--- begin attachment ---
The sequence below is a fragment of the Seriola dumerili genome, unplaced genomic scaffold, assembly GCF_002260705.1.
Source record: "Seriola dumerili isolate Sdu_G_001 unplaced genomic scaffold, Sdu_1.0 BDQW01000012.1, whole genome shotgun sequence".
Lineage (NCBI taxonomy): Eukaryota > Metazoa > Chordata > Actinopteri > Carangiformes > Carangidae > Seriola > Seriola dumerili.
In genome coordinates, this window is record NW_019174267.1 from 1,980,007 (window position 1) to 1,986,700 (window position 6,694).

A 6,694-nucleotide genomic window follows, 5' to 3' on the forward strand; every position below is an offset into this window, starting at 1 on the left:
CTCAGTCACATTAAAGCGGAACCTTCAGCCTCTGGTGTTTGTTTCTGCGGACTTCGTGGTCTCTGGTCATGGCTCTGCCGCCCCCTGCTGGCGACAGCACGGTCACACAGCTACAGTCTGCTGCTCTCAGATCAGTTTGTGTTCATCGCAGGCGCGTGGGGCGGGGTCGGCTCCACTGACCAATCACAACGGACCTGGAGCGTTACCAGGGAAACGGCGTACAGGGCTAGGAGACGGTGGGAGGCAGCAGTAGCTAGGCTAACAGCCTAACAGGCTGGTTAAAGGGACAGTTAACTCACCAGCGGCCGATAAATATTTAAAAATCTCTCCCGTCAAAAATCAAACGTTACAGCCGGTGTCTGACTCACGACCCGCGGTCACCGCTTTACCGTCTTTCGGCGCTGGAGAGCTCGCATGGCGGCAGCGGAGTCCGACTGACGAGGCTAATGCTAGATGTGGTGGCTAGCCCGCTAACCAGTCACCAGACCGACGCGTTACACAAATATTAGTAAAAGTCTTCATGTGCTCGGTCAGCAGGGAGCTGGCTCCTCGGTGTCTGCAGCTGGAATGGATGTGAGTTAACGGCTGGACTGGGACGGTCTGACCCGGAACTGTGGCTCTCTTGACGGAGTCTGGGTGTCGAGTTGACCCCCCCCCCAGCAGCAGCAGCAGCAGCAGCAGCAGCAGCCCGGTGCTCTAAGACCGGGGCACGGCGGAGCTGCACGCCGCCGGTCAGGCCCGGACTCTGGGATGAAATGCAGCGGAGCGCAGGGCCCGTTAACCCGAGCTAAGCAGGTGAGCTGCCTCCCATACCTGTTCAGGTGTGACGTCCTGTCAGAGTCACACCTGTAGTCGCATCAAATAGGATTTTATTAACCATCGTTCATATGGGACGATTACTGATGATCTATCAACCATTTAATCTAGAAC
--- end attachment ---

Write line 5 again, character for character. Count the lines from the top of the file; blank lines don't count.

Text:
A 6,694-nucleotide genomic window follows, 5' to 3' on the forward strand; every position below is an offset into this window, starting at 1 on the left: